High school is not, by any means, an enjoyable experience. The constant testing, petty drama, and brutal monotony of going to the same classes with the same people day after day all combine to create a vortex of stress. In addition to that, there are SATs, AP classes, and extracurricular activities. You might even opt for volunteer work or a job. Pack on about five to six hours of sleep a night…and presto! You’ve got a cranky, sleep-deprived teenager, practically qualified as a member of the walking dead. Just peek into an AP-level class and you will see a roomful of exhausted, stressed out adolescents, desperately scribbling notes and grilling the teacher on the subject matter of the next test.
So why do we do this to ourselves? Why work so hard? The answer, more often than not, is that we all want to graduate, go to college, succeed, and make a lot of money. And certainly, the competition to get into college nowadays is cut-throat, with some of the top colleges admitting less than 20 percent of applicants. And trying ridiculously hard to get into these colleges makes total sense, right?
Actually, no. Economists Alan Krueger and Stacy Berg Dale began investigating this question as early as 1976 and found that going to an elite college does not, in fact, ensure a higher salary than attending a less prestigious university. In an article published in the New York Times, David Leonhardt explains Krueger and Dale’s study: “It [the study] tracked top high-school students through their 30s and found that their alma maters had little impact on their earnings. Students who got into both, say, the University of Pennsylvania and Penn State made roughly the same amount of money, regardless of which they chose.” Such findings are simply mind-blowing to those of us who were told that going to an elite college is the “key to success.” This study proves that it is the student’s ambition, not the elite college, which truly matters in terms of long-term earning potential.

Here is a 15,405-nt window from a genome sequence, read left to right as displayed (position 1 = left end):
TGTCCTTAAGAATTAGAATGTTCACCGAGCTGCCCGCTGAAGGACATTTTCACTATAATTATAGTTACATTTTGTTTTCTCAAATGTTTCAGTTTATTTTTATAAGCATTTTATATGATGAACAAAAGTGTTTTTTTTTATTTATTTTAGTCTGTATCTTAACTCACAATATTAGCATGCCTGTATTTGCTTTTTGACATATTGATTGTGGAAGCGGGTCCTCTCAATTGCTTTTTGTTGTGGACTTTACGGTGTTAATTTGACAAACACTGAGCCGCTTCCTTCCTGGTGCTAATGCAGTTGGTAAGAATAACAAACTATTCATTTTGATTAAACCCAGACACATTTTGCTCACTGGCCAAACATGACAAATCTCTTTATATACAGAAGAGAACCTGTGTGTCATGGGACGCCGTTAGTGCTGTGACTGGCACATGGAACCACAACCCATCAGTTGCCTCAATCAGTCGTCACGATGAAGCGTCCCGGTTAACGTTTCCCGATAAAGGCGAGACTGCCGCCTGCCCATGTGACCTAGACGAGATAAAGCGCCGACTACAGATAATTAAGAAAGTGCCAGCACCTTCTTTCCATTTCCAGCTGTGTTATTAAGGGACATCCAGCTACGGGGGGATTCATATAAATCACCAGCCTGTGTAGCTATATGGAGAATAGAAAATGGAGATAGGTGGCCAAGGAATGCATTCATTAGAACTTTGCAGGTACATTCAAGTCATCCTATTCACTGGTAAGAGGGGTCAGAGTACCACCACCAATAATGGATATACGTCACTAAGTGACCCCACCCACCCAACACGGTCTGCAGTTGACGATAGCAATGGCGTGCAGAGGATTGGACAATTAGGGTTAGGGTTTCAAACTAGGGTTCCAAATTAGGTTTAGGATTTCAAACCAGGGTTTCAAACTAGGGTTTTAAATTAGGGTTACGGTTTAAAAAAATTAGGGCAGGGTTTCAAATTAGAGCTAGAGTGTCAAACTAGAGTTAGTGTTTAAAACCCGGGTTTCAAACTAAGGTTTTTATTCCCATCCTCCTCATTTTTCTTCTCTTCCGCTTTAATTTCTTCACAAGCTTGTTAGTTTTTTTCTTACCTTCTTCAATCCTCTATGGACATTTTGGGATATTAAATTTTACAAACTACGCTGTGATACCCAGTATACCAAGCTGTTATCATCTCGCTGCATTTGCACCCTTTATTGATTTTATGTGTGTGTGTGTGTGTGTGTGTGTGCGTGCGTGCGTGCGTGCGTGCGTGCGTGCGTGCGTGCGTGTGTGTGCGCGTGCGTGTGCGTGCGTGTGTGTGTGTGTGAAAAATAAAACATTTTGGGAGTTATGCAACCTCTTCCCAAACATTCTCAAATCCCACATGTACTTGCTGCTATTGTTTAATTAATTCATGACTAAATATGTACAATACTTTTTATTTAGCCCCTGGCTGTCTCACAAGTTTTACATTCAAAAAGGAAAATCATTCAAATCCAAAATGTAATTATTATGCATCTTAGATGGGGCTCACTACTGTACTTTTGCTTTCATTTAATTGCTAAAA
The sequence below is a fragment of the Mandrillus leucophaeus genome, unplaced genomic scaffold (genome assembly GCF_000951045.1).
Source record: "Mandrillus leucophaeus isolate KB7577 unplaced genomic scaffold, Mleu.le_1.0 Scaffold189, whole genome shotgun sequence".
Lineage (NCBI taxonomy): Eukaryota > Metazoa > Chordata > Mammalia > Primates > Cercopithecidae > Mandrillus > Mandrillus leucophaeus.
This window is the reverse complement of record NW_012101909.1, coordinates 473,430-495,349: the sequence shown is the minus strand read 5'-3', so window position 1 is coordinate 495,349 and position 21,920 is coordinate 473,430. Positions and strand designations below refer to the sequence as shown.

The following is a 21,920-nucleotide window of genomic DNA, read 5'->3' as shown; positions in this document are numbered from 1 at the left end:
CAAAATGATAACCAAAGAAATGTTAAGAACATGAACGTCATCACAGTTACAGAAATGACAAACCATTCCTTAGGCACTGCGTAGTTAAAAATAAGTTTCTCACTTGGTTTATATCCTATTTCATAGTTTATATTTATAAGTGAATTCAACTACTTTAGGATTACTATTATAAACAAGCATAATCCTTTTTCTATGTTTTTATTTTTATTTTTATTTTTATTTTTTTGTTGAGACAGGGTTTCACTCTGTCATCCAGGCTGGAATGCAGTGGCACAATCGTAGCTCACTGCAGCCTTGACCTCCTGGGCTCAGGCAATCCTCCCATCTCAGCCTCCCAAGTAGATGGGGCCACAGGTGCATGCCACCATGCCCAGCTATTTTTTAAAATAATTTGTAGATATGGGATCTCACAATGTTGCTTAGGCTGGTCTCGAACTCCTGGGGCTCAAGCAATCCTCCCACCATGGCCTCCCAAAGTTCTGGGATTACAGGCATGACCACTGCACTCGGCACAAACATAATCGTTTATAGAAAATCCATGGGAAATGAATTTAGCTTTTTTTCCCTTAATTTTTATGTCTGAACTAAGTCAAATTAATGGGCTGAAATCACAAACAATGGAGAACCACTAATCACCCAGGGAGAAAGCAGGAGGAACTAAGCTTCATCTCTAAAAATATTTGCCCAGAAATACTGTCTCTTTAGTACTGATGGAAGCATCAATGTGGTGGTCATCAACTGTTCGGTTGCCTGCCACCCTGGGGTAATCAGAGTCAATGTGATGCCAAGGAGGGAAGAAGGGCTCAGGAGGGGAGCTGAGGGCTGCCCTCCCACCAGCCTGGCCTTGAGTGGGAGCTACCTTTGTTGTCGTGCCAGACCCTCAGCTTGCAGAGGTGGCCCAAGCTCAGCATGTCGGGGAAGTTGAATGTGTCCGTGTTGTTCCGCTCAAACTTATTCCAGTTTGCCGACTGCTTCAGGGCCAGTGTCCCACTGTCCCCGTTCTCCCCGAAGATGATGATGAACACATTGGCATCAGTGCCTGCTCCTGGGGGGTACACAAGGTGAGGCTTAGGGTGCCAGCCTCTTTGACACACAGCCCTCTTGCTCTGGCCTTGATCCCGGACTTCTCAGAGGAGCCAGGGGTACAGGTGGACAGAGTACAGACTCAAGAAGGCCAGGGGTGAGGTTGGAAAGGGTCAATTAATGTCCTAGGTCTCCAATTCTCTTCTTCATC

So why stress out so much about getting into an amazing college? I, for one, am just so tired of going through high school freaking out about testing and AP classes and extracurricular activities. Rather than stressing about these factors, I’d rather focus my energies on actually learning something valuable in high school. It seems that the “grade” is beginning to matter more and more, no doubt because of the rising competition to get into college. And high school students undeniably recognize this pressure: just look at the high levels of cheating in high schools nationwide. We’ve completely lost our drive to learn, only to be replaced by the need to look good on a high school transcript. However, this need to “look good” turns out to be completely overrated, as Alan Krueger and Stacy Berg Dale figured out. So what’s with all the stress?
I certainly don’t blame the high school, the teachers, or even the tests for making us so anxious. I blame society for dishing up the idea that success means going to an elite college and likewise getting a high-earning job – lying and cheating your way to the top if necessary. I think we just need to remember from time to time that going to that elite college and pursuing that high-earning job does not necessarily lead to happiness; a good work ethic and a strong desire to learn are ultimately more valuable. As Alan Krueger advised in the conclusion of his study, “Recognize that your own motivation, ambition, and talents will determine your success more than the college name on your diploma.”